In an ideal world, management of Information Security would be predicated on providing Security Policy Definition and Security Administration for the corporation. Unfortunately, it is not an ideal world. Some firms are not even aware of the actual Security Policies that have been implemented. The logic associated with the security policies is often buried within software application code. As numerous software applications are deployed, Semantic mismatches and Metadata issues may frequently occur, especially when a Common Business Language does not exist.
Moreover, there is rarely a requirement for software application code to be rigorously documented. Hence, the following must occur to resolve these issues:
- The managers on the Data Governance Council must define the Security Policies by working with their Business Partners and deciphering Policy Artifacts.
- Application code must be reverse-engineered and documented to truly understand which policies are already in place.
- Any gaps that exist between a) and b) must be documented and addressed.
- A Common Business Language Taxonomy must be developed to articulate the rules and procedures associated with complying with the edicts provided by the Data Governance Council.
SECURITY POLICY DEFINITION
This phase of the Security Development Lifecycle addresses a corporation’s definition of the rules associated with grants, encryption requirements, authentication procedures, and temporal policies (i.e., archiving policies, temporary suspension of access rights (e.g., no updates of core data during month end closing, etc.)) and other enterprise-driven decisions. The Policy Definition phase is used to define the explicit Security Entitlement rules that should be applied to the Data Assets owned by a particular enterprise. The typical types of rules include:
- Role-Based Security Grants
- Authentication Rules
- Acceptable Usage of Information
- Individual Demographics
- Location-Driven Rules (e.g., Global ‘Localization’ Security Rules, as defined by a particular country, On-Site Rules, Remote-Access Rules)
- Temporal Considerations
- Server Identity Rules (note: this is important because the notion of ‘Trusted Sites’ allows an individual to identify sites that can communicate with enterprise servers without the usual Authentication Rules. This may enable hackers to impersonate one of the servers on the ‘Trusted Sites’ list).
This phase of the Security Development Lifecycle is driven by the actual managerial topology associated with an enterprise’s landscape. The GITS Data Governance Handbook provides detailed steps to determine the managerial style associated with Data Governance. Some of the options are listed below:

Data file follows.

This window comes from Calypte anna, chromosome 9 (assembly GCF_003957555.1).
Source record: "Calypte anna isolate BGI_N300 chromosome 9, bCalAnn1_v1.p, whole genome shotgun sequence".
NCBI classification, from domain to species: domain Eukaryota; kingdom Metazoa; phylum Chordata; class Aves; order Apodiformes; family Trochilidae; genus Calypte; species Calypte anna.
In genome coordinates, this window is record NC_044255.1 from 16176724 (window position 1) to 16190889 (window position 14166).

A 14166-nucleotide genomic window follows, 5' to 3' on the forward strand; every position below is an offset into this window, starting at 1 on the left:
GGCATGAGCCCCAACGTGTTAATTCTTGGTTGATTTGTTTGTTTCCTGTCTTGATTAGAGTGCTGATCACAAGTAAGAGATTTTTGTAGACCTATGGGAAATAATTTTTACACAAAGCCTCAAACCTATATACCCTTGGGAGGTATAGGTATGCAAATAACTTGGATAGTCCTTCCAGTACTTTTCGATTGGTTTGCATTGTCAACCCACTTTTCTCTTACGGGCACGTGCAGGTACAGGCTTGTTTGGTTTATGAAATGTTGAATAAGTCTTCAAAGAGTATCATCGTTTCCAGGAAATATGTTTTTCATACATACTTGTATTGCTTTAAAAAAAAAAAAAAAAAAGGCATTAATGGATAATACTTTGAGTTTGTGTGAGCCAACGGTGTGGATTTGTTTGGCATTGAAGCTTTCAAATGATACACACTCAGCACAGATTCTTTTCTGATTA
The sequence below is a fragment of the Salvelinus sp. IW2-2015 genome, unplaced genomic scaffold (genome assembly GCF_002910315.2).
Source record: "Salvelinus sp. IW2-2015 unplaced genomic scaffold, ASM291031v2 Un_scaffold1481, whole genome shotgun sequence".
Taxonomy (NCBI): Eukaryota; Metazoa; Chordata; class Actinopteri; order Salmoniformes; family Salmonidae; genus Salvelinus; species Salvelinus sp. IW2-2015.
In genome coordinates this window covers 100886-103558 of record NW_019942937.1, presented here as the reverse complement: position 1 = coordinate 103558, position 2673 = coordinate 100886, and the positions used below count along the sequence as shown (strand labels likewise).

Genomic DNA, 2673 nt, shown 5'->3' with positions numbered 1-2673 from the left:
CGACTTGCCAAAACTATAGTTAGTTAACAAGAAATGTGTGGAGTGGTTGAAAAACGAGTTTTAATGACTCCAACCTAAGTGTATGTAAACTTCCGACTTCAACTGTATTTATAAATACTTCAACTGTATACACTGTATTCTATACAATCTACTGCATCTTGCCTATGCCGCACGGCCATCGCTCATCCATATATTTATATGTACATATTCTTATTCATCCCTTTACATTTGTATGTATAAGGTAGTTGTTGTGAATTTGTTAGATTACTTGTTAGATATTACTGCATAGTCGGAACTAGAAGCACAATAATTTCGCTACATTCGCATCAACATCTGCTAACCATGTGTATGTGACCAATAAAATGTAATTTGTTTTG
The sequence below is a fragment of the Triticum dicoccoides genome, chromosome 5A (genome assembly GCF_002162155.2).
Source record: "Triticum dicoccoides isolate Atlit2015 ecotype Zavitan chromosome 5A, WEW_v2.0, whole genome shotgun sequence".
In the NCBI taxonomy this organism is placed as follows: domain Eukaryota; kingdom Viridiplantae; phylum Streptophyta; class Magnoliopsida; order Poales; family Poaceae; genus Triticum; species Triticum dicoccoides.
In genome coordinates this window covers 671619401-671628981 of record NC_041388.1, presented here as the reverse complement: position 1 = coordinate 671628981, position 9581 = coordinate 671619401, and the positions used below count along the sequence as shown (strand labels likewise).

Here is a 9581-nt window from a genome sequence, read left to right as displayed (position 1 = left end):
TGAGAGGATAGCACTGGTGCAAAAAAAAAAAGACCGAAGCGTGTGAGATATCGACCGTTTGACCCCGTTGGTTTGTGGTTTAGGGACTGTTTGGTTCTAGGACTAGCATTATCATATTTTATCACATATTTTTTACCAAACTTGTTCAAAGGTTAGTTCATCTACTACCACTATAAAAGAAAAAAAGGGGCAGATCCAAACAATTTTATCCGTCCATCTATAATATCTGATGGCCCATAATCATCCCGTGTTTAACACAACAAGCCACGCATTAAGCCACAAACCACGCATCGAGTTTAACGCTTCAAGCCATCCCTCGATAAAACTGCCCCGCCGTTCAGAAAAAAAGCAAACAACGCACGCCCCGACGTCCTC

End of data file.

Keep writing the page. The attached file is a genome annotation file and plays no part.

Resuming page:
- Central Security Tsar (CST) Business Unit (BU) defines and manages Security Policy Rules for the entire enterprise
- CST has the option to deploy Regional Security Administrator BUs to manage the DBMS, Network (‘Implied’ Hub-and-Spoke model), and Application Security Entitlement Rules
- Each Regional geographical location has complete autonomy of the establishment of Security Entitlements
- A Core Corporate Security BU still exists, but it is passive – it only receives Security Entitlement Rules, and notifies management when rules are defined that are contrary to corporate policy
- Based on melding Centralized and Distributed (Explicit Hub-and-Spoke model)
- Cross-Regional Handshakes must occur
GITS provides resources and training/training materials on how to capture Security Entitlements information in a Meta-Data Repository that can be used with ‘off the shelf’ tools (e.g., Tableau, Informatica, Microsoft Excel). The design of the Meta-Data repository is intuitive. We will work side by side with you to extend our repository design to uniquely accommodate your needs. At the close of our engagement, the knowledge-transfer process will be complete and the repository is yours to keep.
GITS has factored into our Meta-Data Repository design the fact that all Business Attributes are not on the same level or equal. You will encounter instances in which there is not a 1 to 1 relationship between what is implemented vs. what is stated in your narrative Security Policy Artifacts. This often occurs due to Semantic Inconsistencies – sometimes Business Attributes are used to derive other Business Attributes. Our Meta Data Repository addresses this issue.
What does it take to understand how the Security Policies have been defined and implemented in your environment? Does it require a person to review narrative security policies, which are often stored in multiple documents, and/or interview Software Developers and Data Base Administrators? If so, it would be a good idea to contact a GITS representative – our solution would provide you with the capability to execute a query to understand Security Entitlements in your environment.